By Jude Collins (judecollins.com)
As children, we all loved a simple tale: Goldilocks v the wolf, Cinderella v the ugly sisters (not very pc, that one), the three little pigs v another wolf. In life, things are rarely that neat.
Take the Omagh bomb. This morning on the BBC Raidio Uladh/Radio Ulster news, the anniversary topped the news headlines. There were tape recordings of breathless news reports at the time, interviews with the loved ones of those killed. The words of Kevin Skelton (married, as it happens, to a remote cousin of mine) still can move even after twenty years. We heard the heartfelt words of a police officer who although off-duty went to the scene to help as best he could.
The victims of Omagh - my home town - are often spoken of as being murdered. There were events that occurred during the Troubles that were indeed murder - that is, the killers set out to and succeeded in killing innocent people. If we consider the pattern of events for some months before Omagh, the signs are that it wasn’t murder: the Real IRA didn’t set out to deliberately slaughter the good and defenceless people they did.
Earlier in August 1998, the Real IRA bombed Banbridge, where they caused extensive damage and injured quite a few people, but killed no one. How could that be? Because they phoned a warning in advance. Their target was commercial, not human.
In Omagh a few weeks later, they also phoned an advance warning. But because, we are told, they misnamed the streets, police shepherded people into the epicentre of the blast, not away from it. So the Real IRA appear to have made the basic mistake of not knowing the street names of the town they were bombing.
But were the Omagh victims not murdered? Ultimately it’s an academic exercise - all those people are in their graves, owing to that bomb. But if you were setting out to murder someone, would you ring up and give advance notice? The Real IRA had in mind to do to Omagh what they did to Banbridge, but they cocked it up. Or someone did.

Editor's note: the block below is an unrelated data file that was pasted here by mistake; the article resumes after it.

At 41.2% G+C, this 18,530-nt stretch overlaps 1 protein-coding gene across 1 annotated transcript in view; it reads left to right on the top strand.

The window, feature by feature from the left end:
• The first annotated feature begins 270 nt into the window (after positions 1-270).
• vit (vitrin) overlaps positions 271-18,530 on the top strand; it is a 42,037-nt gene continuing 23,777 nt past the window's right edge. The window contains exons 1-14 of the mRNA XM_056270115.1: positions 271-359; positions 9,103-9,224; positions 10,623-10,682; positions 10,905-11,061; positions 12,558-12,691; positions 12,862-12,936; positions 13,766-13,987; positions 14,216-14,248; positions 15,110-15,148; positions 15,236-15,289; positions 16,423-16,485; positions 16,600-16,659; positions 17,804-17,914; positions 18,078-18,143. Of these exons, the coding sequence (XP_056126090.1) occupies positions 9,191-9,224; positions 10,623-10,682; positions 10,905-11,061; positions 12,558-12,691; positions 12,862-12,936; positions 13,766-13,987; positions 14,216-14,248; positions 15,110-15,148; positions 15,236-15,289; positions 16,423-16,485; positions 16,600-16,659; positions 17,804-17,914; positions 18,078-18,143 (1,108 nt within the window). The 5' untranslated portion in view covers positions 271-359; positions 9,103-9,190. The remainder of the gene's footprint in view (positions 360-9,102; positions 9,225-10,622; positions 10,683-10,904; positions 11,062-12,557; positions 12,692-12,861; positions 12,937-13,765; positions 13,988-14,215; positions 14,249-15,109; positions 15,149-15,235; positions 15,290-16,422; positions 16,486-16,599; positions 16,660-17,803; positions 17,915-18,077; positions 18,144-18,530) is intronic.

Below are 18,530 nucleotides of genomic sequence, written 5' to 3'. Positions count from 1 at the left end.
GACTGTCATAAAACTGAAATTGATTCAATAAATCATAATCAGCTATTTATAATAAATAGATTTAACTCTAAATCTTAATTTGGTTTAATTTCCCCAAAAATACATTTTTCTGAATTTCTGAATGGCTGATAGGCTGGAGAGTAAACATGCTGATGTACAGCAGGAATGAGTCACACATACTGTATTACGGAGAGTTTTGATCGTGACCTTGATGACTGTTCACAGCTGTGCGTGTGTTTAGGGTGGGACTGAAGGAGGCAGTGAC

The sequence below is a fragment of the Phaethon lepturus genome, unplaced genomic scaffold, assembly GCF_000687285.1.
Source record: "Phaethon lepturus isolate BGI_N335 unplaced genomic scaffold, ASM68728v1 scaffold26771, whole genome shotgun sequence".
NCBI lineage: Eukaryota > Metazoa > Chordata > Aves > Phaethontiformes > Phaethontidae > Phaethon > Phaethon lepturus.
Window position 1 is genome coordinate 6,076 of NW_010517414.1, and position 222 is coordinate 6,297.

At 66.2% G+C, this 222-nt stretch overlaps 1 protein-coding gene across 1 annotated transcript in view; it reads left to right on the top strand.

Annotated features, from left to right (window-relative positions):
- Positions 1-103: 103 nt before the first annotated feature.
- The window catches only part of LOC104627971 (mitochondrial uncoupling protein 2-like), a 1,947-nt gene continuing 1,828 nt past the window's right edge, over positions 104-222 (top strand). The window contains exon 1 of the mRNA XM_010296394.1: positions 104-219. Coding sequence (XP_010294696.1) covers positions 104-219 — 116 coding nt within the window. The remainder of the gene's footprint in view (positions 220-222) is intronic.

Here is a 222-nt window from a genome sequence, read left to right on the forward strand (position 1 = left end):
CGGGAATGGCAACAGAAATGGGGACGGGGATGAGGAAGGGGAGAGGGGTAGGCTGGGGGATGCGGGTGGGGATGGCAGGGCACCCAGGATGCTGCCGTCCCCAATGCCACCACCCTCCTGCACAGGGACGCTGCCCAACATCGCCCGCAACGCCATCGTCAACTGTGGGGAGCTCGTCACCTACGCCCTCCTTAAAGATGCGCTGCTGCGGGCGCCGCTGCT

Because there are stories, not all of them fanciful, that the authorities knew in advance about the Omagh bomb but did nothing. It is certainly true that there were two undercover agents in the Real IRA at the time - David Rupert, an American FBI informer and Paddy Dixon, who procured cars for the Real IRA to transport bombs. Both these men almost certainly knew what was planned and their handlers very likely knew also, but because, presumably, they didn’t want these people’s cover to be blown, nothing was done. The Omagh families of those killed speak of a “starving of intelligence” prior to the bomb being triggered. And so the bomb was brought to Omagh and exploded.
None of this was mentioned in the news coverage on BBC this morning. Instead, they repeated news reports and the agonised testimony of a traumatised Kevin Skelton, and pleas for those who carried out the bombing to come forward and admit their crime. Nothing of the fact that the Real IRA almost certainly did not intend to slaughter over thirty people: even in terms of self-interest, such an event was sure to turn all sympathy away from them, and it did. Behind all this there were the shadowy figures of Rupert and Dixon, who almost certainly knew that a bomb was on its way - as did, in all likelihood, their handlers - but nothing was done to stop it.
The bereaved of Omagh have never been short of sympathy. But they have been starved of truth. And although it’s an academic point, their loved ones were slaughtered but not murdered.